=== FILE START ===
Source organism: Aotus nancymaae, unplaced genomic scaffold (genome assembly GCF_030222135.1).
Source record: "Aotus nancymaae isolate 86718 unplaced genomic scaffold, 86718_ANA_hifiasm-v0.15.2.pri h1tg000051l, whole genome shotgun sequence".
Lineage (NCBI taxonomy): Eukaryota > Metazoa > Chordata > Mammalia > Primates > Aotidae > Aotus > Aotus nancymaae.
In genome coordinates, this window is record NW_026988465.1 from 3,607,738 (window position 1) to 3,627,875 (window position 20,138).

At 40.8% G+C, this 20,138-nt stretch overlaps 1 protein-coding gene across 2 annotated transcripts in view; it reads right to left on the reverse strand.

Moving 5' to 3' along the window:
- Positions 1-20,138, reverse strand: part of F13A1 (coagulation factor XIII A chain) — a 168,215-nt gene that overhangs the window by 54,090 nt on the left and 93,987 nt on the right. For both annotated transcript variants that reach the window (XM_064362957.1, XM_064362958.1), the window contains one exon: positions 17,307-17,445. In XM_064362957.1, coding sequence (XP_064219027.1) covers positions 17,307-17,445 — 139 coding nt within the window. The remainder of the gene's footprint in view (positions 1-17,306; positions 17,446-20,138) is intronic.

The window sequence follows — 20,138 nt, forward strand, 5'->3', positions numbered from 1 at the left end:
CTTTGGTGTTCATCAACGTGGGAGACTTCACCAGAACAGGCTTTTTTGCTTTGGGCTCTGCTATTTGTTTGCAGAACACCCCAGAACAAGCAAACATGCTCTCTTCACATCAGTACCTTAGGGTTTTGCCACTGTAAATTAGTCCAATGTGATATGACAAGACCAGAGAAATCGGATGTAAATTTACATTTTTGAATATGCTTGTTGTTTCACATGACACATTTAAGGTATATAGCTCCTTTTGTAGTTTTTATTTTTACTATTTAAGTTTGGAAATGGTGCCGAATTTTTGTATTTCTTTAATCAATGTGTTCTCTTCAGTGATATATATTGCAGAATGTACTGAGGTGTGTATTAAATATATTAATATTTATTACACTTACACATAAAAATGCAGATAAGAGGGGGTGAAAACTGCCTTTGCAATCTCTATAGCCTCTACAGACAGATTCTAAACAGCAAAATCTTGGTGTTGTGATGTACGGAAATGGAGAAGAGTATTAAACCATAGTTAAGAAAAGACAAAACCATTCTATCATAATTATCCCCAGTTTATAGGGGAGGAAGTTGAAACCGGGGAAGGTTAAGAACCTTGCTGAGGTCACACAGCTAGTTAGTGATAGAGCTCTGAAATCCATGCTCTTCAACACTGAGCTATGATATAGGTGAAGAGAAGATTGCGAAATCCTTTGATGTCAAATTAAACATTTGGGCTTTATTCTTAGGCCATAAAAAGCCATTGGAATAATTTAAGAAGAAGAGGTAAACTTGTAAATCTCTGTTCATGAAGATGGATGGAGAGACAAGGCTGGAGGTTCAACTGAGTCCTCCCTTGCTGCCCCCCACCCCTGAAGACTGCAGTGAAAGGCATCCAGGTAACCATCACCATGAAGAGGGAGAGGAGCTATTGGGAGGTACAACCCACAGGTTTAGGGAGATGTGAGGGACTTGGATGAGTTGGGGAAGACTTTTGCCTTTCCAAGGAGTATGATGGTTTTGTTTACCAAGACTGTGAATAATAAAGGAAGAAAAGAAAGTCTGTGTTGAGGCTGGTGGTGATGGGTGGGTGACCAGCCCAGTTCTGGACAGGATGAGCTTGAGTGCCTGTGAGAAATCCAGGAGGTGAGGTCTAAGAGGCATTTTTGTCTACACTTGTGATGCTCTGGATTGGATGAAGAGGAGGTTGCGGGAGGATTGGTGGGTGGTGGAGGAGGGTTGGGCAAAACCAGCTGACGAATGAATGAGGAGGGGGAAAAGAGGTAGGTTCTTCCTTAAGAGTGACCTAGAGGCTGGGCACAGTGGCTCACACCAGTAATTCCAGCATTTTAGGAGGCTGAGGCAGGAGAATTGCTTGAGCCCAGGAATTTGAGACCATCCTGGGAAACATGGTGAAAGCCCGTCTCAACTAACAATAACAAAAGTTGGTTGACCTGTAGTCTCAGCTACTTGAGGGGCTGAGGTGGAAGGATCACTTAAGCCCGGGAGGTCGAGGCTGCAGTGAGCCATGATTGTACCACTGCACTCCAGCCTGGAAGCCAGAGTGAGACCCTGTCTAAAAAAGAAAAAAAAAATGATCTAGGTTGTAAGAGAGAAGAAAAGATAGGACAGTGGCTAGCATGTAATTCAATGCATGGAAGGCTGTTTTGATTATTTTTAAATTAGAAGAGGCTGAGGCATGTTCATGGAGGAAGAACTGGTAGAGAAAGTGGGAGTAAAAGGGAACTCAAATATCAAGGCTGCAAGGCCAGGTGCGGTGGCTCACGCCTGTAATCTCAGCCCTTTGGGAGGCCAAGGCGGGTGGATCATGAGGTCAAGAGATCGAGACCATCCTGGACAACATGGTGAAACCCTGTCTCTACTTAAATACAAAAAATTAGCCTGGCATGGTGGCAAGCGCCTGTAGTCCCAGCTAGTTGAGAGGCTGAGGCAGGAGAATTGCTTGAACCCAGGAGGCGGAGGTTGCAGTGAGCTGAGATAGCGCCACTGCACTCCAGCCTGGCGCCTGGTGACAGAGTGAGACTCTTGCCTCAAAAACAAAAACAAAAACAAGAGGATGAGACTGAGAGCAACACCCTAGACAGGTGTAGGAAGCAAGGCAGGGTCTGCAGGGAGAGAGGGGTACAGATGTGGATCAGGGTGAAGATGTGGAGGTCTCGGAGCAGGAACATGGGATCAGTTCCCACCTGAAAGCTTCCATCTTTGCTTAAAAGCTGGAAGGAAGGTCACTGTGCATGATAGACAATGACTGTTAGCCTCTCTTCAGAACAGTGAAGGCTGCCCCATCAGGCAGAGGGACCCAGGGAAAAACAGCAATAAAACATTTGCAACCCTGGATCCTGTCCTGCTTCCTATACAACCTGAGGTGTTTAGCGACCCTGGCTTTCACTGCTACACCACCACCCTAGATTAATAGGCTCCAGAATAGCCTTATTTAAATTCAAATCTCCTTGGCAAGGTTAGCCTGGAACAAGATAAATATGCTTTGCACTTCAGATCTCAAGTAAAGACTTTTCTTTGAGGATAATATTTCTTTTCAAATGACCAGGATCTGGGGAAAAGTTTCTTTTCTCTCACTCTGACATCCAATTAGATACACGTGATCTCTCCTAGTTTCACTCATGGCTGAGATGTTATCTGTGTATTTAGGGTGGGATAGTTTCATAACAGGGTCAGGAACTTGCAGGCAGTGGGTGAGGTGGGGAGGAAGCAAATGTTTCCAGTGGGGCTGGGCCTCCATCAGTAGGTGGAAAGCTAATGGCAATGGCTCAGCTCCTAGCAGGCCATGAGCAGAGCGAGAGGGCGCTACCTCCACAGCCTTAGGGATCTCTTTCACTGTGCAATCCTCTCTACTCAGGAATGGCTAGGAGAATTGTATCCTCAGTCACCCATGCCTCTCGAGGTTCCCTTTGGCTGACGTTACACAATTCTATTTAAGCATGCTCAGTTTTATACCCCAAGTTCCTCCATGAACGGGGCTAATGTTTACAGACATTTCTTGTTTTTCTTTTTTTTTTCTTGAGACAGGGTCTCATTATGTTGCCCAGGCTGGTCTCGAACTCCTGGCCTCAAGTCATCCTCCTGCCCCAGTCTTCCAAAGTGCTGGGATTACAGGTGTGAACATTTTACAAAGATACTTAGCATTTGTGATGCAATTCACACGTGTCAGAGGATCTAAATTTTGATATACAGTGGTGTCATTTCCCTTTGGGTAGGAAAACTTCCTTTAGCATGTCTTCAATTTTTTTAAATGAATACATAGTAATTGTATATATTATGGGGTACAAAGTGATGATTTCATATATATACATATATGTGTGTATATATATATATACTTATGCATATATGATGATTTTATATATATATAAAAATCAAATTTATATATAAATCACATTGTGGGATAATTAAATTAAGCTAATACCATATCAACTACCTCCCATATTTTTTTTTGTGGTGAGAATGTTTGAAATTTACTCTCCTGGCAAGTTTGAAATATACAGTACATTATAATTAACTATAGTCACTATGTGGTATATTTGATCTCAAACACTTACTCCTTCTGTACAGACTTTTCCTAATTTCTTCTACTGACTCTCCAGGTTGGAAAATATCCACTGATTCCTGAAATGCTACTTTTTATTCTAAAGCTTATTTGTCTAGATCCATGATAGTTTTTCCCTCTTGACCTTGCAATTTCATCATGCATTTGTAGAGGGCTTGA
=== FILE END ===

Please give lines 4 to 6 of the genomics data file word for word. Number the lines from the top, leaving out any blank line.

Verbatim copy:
In genome coordinates, this window is record NW_026988465.1 from 3,607,738 (window position 1) to 3,627,875 (window position 20,138).

At 40.8% G+C, this 20,138-nt stretch overlaps 1 protein-coding gene across 2 annotated transcripts in view; it reads right to left on the reverse strand.

Moving 5' to 3' along the window: